How would I prove $$\sum_{b=0}^a \frac{(2a)!}{b!b!(a-b)!(a-b)!} = \binom{2a}{a}\binom{2a}{a}$$

I am familiar with the identity $$\binom{2n}{n}=\sum_{k=0}^n\binom{n}{k}\binom{n}{n-k}=\binom{n}{k}^2$$ Would I be able to use this?

  • $\begingroup$ I would say yes. Very much so. $\endgroup$ – Somos Dec 11 '18 at 17:04
  • $\begingroup$ and in the last identity, you lost the Sum $\endgroup$ – G Cab Dec 11 '18 at 17:45

This is not purely bijective proof. The identity that you said you knew of it can be proved bijectively. We will use that fact to prove the new identity.

First rewrite \begin{align} \frac{(2a)!}{b!b!(a-b)!(a-b)!} &= \frac{(2a)!}{a!a!}\frac{a!a!}{b!(b-a)!b!(b-a)!}\\ &={2a \choose a} {a\choose b}{a \choose b-a}\end{align} It follows that \begin{align} \sum_{b=0}^a \frac{(2a)!}{b!b!(a-b)!(a-b)!} &={2a \choose a}\sum_{b=0}^a {a\choose b}{a\choose a-b}\\ &={2a\choose a}{2a\choose a}\quad \text{(by your identity)} \end{align}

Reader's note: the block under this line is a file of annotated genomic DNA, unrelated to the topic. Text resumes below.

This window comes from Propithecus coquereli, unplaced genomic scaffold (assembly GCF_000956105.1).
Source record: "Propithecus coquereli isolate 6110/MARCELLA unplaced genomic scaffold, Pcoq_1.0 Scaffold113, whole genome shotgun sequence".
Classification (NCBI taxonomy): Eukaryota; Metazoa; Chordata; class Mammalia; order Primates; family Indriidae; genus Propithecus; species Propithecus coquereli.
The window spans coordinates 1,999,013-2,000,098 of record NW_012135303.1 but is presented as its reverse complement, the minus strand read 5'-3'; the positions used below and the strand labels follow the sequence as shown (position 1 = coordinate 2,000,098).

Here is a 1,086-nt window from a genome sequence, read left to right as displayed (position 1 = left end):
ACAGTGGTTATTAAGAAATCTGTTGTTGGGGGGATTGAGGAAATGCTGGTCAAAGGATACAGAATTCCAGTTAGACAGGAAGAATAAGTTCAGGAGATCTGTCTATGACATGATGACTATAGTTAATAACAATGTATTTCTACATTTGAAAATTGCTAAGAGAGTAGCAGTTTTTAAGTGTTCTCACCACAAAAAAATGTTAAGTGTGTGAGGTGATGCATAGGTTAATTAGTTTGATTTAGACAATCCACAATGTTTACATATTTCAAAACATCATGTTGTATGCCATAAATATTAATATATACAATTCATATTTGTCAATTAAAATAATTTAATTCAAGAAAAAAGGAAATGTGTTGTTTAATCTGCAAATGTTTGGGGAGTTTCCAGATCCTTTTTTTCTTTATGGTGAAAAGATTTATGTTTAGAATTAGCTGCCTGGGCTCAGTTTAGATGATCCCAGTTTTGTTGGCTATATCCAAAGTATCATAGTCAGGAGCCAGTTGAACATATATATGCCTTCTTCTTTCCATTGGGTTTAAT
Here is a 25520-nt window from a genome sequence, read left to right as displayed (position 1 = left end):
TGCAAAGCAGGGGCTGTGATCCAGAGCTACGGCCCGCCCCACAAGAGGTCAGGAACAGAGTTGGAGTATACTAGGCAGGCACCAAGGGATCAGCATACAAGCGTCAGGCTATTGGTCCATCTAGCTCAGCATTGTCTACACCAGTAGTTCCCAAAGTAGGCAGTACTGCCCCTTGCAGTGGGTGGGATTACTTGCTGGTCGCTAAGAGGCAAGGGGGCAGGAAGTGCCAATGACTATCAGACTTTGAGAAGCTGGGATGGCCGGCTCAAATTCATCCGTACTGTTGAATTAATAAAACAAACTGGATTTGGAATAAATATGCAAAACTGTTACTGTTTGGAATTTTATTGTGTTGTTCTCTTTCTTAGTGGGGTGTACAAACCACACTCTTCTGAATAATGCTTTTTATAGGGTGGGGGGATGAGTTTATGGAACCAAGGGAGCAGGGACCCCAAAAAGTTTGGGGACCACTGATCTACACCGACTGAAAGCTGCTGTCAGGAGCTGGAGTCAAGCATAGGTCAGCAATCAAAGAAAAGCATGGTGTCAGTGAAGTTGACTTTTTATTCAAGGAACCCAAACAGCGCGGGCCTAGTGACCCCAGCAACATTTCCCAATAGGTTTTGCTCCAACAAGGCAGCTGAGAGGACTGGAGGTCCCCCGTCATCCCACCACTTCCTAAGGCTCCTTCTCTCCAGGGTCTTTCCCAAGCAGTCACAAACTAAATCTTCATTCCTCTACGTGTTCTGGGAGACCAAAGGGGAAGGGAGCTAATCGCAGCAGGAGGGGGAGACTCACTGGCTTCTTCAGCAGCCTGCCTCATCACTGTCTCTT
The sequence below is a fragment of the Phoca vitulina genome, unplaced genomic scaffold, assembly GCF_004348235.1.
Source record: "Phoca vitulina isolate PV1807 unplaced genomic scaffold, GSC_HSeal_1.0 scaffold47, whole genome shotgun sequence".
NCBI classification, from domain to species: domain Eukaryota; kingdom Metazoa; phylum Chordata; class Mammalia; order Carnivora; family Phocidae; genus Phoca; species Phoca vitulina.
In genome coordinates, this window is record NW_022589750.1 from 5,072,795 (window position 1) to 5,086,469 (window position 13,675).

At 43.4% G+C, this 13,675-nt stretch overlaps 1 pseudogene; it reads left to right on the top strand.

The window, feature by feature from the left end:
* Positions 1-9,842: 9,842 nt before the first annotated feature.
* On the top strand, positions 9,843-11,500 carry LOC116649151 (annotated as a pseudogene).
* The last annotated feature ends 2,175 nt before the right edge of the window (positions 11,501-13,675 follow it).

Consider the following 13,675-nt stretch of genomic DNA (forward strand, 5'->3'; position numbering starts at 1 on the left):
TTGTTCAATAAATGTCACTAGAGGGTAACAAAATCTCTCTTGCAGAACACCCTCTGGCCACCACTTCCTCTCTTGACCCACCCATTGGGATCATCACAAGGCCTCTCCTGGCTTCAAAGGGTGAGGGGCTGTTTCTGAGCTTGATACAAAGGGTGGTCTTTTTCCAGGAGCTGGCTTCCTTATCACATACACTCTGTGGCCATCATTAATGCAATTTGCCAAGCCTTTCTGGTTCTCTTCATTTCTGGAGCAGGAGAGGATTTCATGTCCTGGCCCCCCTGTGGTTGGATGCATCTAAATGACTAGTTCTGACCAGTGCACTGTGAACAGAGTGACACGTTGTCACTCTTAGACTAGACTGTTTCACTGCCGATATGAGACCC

The summand $\frac{(2a)!}{(b!)^2((a-b)!)^2}$ counts the number of ways to color the elements of a set $S$ of size $2a$ in four colors, so that there are $b$ elements in the first two colors and $a-b$ elements in the last two colors.

The right hand side counts the number of ways to choose two subsets $A$ and $B$ of $S$ of size $a$. This induces a coloring in the following way:

  • $x\in A, x\in B\implies x$ is red.
  • $x\in A, x\notin B\implies x$ is blue.
  • $x\notin A, x\in B\implies x$ is green.
  • $x\notin A, x\notin B\implies x$ is black.

Combining these two pieces, you can make a combinatorial proof.


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